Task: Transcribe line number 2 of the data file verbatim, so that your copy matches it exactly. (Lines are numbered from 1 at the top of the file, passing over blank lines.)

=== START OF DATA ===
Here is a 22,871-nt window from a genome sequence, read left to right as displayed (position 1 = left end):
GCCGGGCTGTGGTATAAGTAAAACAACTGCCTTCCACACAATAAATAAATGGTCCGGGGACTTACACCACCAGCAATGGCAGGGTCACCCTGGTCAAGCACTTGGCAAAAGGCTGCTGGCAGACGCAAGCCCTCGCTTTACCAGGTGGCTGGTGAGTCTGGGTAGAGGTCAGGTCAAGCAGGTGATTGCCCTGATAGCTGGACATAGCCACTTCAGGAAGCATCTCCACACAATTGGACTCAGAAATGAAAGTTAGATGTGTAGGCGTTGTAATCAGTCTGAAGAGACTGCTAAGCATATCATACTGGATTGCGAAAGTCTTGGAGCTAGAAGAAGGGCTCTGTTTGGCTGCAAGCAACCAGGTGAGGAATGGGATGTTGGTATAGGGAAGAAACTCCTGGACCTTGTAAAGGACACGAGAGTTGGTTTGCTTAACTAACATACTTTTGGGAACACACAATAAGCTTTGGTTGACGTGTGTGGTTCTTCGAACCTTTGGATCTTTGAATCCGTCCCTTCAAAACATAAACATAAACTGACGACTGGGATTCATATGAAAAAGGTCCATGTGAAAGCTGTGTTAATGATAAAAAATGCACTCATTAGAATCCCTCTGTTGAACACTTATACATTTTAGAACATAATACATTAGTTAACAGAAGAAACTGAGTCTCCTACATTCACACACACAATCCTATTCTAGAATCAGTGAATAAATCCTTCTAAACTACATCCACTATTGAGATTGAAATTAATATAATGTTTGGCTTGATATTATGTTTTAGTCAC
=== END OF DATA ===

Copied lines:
GCCGGGCTGTGGTATAAGTAAAACAACTGCCTTCCACACAATAAATAAATGGTCCGGGGACTTACACCACCAGCAATGGCAGGGTCACCCTGGTCAAGCACTTGGCAAAAGGCTGCTGGCAGACGCAAGCCCTCGCTTTACCAGGTGGCTGGTGAGTCTGGGTAGAGGTCAGGTCAAGCAGGTGATTGCCCTGATAGCTGGACATAGCCACTTCAGGAAGCATCTCCACACAATTGGACTCAGAAATGAAAGTTAGATGTGTAGGCGTTGTAATCAGTCTGAAGAGACTGCTAAGCATATCATACTGGATTGCGAAAGTCTTGGAGCTAGAAGAAGGGCTCTGTTTGGCTGCAAGCAACCAGGTGAGGAATGGGATGTTGGTATAGGGAAGAAACTCCTGGACCTTGTAAAGGACACGAGAGTTGGTTTGCTTAACTAACATACTTTTGGGAACACACAATAAGCTTTGGTTGACGTGTGTGGTTCTTCGAACCTTTGGATCTTTGAATCCGTCCCTTCAAAACATAAACATAAACTGACGACTGGGATTCATATGAAAAAGGTCCATGTGAAAGCTGTGTTAATGATAAAAAATGCACTCATTAGAATCCCTCTGTTGAACACTTATACATTTTAGAACATAATACATTAGTTAACAGAAGAAACTGAGTCTCCTACATTCACACACACAATCCTATTCTAGAATCAGTGAATAAATCCTTCTAAACTACATCCACTATTGAGATTGAAATTAATATAATGTTTGGCTTGATATTATGTTTTAGTCAC